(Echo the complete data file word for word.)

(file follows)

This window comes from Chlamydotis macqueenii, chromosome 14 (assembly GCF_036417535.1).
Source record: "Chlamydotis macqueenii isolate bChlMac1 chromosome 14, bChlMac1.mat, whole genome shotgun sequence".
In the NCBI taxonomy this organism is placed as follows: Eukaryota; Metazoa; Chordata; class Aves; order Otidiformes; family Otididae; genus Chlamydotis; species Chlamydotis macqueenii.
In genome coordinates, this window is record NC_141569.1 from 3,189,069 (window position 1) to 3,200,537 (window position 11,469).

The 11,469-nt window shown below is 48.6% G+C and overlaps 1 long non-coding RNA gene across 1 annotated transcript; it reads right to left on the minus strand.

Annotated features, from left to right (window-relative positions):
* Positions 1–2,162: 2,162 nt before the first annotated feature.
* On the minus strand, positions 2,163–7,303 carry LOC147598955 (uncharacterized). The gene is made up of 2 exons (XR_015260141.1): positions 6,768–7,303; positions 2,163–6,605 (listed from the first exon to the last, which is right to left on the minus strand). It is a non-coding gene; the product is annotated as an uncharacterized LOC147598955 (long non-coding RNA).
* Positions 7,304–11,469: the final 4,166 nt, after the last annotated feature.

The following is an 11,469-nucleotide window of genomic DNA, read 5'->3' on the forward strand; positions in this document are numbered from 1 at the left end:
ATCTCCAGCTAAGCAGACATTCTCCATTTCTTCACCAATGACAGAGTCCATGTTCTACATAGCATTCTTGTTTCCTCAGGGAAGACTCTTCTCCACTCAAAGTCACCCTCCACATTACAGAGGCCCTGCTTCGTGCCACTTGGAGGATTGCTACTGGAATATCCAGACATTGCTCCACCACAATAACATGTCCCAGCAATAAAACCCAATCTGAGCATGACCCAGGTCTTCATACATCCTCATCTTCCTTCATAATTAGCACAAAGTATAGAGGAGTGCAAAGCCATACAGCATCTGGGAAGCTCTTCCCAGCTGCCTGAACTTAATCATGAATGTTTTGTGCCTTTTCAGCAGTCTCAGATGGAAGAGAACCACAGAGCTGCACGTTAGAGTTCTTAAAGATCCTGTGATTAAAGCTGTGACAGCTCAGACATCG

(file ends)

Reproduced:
This window comes from Chlamydotis macqueenii, chromosome 14 (assembly GCF_036417535.1).
Source record: "Chlamydotis macqueenii isolate bChlMac1 chromosome 14, bChlMac1.mat, whole genome shotgun sequence".
In the NCBI taxonomy this organism is placed as follows: Eukaryota; Metazoa; Chordata; class Aves; order Otidiformes; family Otididae; genus Chlamydotis; species Chlamydotis macqueenii.
In genome coordinates, this window is record NC_141569.1 from 3,189,069 (window position 1) to 3,200,537 (window position 11,469).

The 11,469-nt window shown below is 48.6% G+C and overlaps 1 long non-coding RNA gene across 1 annotated transcript; it reads right to left on the minus strand.

Annotated features, from left to right (window-relative positions):
* Positions 1–2,162: 2,162 nt before the first annotated feature.
* On the minus strand, positions 2,163–7,303 carry LOC147598955 (uncharacterized). The gene is made up of 2 exons (XR_015260141.1): positions 6,768–7,303; positions 2,163–6,605 (listed from the first exon to the last, which is right to left on the minus strand). It is a non-coding gene; the product is annotated as an uncharacterized LOC147598955 (long non-coding RNA).
* Positions 7,304–11,469: the final 4,166 nt, after the last annotated feature.

The following is an 11,469-nucleotide window of genomic DNA, read 5'->3' on the forward strand; positions in this document are numbered from 1 at the left end:
ATCTCCAGCTAAGCAGACATTCTCCATTTCTTCACCAATGACAGAGTCCATGTTCTACATAGCATTCTTGTTTCCTCAGGGAAGACTCTTCTCCACTCAAAGTCACCCTCCACATTACAGAGGCCCTGCTTCGTGCCACTTGGAGGATTGCTACTGGAATATCCAGACATTGCTCCACCACAATAACATGTCCCAGCAATAAAACCCAATCTGAGCATGACCCAGGTCTTCATACATCCTCATCTTCCTTCATAATTAGCACAAAGTATAGAGGAGTGCAAAGCCATACAGCATCTGGGAAGCTCTTCCCAGCTGCCTGAACTTAATCATGAATGTTTTGTGCCTTTTCAGCAGTCTCAGATGGAAGAGAACCACAGAGCTGCACGTTAGAGTTCTTAAAGATCCTGTGATTAAAGCTGTGACAGCTCAGACATCG